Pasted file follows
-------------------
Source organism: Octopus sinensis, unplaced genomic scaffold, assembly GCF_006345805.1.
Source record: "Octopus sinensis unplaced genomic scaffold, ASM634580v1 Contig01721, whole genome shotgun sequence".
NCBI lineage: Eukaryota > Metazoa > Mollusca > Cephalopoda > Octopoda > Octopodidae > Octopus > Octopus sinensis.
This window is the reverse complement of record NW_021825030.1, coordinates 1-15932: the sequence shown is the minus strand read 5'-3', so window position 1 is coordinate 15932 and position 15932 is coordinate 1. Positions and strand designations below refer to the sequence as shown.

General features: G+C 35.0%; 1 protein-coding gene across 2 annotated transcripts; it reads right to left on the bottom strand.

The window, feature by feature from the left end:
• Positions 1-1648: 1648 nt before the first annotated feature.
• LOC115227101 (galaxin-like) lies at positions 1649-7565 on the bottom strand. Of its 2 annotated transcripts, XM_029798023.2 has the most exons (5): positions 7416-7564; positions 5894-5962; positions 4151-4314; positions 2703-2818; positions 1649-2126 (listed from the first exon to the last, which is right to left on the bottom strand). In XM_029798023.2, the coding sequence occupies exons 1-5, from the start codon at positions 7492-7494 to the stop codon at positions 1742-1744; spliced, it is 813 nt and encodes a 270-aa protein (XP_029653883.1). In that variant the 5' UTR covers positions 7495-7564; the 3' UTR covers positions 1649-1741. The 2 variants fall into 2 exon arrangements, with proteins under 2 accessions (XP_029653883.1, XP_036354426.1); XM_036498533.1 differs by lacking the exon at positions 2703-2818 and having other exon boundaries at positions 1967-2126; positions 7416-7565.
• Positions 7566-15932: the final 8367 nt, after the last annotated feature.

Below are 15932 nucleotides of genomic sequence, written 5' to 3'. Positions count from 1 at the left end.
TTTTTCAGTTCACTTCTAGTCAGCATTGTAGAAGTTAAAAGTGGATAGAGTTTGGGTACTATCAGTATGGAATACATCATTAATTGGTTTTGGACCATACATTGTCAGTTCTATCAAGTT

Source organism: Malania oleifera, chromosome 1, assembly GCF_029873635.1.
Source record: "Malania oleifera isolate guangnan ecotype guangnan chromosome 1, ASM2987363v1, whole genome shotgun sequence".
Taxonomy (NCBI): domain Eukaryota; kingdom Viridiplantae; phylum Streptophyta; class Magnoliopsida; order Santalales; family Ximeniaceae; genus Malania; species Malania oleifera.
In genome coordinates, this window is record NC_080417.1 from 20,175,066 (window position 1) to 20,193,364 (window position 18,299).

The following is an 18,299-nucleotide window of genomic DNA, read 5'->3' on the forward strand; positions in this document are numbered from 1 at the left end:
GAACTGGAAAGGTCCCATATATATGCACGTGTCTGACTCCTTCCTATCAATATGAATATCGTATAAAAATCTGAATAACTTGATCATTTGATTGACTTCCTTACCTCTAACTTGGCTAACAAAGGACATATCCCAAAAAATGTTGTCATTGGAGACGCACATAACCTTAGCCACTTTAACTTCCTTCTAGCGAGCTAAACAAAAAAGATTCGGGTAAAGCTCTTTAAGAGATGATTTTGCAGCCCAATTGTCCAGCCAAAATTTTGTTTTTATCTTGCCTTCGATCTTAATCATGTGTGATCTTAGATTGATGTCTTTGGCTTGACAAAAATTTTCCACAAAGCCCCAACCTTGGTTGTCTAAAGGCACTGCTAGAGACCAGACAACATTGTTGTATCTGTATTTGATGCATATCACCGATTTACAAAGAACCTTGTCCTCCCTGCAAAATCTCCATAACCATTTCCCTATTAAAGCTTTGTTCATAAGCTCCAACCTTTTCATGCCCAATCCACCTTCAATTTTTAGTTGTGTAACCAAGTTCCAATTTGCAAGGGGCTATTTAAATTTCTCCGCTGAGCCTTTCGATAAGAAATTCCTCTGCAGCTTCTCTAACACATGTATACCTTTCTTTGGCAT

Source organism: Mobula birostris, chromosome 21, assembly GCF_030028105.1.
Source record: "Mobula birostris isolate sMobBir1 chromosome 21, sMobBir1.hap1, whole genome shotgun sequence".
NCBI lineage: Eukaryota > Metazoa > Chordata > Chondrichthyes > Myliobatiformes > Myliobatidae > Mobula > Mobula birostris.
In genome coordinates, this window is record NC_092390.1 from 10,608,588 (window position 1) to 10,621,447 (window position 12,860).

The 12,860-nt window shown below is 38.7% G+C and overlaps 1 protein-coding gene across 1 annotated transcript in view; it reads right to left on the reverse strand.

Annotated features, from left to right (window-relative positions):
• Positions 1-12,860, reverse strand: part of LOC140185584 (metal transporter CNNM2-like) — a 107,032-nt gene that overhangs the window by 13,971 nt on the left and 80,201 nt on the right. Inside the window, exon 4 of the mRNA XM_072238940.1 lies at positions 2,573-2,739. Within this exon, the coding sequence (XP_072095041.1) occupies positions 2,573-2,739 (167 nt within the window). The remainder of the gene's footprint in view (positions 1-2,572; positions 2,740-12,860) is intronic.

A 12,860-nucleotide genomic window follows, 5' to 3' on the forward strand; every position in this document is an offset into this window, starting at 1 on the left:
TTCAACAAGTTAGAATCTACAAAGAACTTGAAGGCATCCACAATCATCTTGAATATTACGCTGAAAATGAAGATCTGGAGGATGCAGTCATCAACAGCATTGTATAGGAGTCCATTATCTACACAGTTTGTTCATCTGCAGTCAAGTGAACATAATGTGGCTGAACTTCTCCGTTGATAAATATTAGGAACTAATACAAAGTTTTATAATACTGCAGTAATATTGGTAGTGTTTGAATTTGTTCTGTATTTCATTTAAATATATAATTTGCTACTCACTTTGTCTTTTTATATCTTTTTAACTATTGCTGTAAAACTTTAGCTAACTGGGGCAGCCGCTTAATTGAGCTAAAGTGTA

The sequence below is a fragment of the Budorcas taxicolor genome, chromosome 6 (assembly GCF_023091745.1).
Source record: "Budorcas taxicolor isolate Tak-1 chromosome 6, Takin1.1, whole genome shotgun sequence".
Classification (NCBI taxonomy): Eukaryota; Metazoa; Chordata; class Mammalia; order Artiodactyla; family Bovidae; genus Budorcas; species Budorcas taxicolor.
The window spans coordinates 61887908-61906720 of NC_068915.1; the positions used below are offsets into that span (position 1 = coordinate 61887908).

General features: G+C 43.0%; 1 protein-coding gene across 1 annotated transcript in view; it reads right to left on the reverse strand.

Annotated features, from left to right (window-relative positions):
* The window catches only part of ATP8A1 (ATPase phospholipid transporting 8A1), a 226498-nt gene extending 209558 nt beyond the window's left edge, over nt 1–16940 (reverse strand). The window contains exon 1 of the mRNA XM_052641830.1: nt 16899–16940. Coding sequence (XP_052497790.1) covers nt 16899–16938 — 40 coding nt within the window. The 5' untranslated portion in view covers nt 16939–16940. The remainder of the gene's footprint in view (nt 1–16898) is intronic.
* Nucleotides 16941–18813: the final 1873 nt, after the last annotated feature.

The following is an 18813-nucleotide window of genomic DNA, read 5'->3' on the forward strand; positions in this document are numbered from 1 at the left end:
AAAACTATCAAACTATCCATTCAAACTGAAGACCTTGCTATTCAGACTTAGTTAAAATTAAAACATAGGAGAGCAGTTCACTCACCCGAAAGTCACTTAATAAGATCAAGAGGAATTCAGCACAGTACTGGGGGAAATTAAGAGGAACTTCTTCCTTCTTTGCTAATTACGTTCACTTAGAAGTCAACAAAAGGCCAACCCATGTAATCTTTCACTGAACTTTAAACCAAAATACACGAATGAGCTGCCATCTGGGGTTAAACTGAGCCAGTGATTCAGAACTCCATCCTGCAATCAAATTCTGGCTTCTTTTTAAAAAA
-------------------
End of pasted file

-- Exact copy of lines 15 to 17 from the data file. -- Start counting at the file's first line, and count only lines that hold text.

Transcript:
In genome coordinates, this window is record NC_080417.1 from 20,175,066 (window position 1) to 20,193,364 (window position 18,299).

The following is an 18,299-nucleotide window of genomic DNA, read 5'->3' on the forward strand; positions in this document are numbered from 1 at the left end:
GAACTGGAAAGGTCCCATATATATGCACGTGTCTGACTCCTTCCTATCAATATGAATATCGTATAAAAATCTGAATAACTTGATCATTTGATTGACTTCCTTACCTCTAACTTGGCTAACAAAGGACATATCCCAAAAAATGTTGTCATTGGAGACGCACATAACCTTAGCCACTTTAACTTCCTTCTAGCGAGCTAAACAAAAAAGATTCGGGTAAAGCTCTTTAAGAGATGATTTTGCAGCCCAATTGTCCAGCCAAAATTTTGTTTTTATCTTGCCTTCGATCTTAATCATGTGTGATCTTAGATTGATGTCTTTGGCTTGACAAAAATTTTCCACAAAGCCCCAACCTTGGTTGTCTAAAGGCACTGCTAGAGACCAGACAACATTGTTGTATCTGTATTTGATGCATATCACCGATTTACAAAGAACCTTGTCCTCCCTGCAAAATCTCCATAACCATTTCCCTATTAAAGCTTTGTTCATAAGCTCCAACCTTTTCATGCCCAATCCACCTTCAATTTTTAGTTGTGTAACCAAGTTCCAATTTGCAAGGGGCTATTTAAATTTCTCCGCTGAGCCTTTCGATAAGAAATTCCTCTGCAGCTTCTCTAACACATGTATACCTTTCTTTGGCAT